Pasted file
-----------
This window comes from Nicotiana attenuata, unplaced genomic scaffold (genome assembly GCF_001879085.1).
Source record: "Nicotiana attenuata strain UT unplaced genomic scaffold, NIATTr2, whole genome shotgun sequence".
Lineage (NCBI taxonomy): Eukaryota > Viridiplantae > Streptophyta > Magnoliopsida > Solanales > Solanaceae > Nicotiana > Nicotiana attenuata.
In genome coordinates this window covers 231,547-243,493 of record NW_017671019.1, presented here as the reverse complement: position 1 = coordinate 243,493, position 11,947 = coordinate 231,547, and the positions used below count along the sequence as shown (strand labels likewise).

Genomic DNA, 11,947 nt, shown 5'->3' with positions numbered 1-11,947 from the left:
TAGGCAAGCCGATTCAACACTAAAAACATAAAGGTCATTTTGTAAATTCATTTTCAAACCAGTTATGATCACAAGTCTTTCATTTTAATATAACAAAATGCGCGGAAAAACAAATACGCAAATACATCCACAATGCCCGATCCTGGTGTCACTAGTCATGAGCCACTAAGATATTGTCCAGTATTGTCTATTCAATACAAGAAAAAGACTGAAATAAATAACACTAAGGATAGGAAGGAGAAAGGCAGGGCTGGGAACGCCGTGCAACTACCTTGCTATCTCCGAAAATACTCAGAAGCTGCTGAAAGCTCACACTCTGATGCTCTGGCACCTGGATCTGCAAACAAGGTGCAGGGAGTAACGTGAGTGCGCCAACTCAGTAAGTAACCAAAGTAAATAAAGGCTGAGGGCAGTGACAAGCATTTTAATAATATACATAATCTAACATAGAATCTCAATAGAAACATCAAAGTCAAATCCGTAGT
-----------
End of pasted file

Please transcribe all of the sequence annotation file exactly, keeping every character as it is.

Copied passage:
This window comes from Nicotiana attenuata, unplaced genomic scaffold (genome assembly GCF_001879085.1).
Source record: "Nicotiana attenuata strain UT unplaced genomic scaffold, NIATTr2, whole genome shotgun sequence".
Lineage (NCBI taxonomy): Eukaryota > Viridiplantae > Streptophyta > Magnoliopsida > Solanales > Solanaceae > Nicotiana > Nicotiana attenuata.
In genome coordinates this window covers 231,547-243,493 of record NW_017671019.1, presented here as the reverse complement: position 1 = coordinate 243,493, position 11,947 = coordinate 231,547, and the positions used below count along the sequence as shown (strand labels likewise).

Genomic DNA, 11,947 nt, shown 5'->3' with positions numbered 1-11,947 from the left:
TAGGCAAGCCGATTCAACACTAAAAACATAAAGGTCATTTTGTAAATTCATTTTCAAACCAGTTATGATCACAAGTCTTTCATTTTAATATAACAAAATGCGCGGAAAAACAAATACGCAAATACATCCACAATGCCCGATCCTGGTGTCACTAGTCATGAGCCACTAAGATATTGTCCAGTATTGTCTATTCAATACAAGAAAAAGACTGAAATAAATAACACTAAGGATAGGAAGGAGAAAGGCAGGGCTGGGAACGCCGTGCAACTACCTTGCTATCTCCGAAAATACTCAGAAGCTGCTGAAAGCTCACACTCTGATGCTCTGGCACCTGGATCTGCAAACAAGGTGCAGGGAGTAACGTGAGTGCGCCAACTCAGTAAGTAACCAAAGTAAATAAAGGCTGAGGGCAGTGACAAGCATTTTAATAATATACATAATCTAACATAGAATCTCAATAGAAACATCAAAGTCAAATCCGTAGT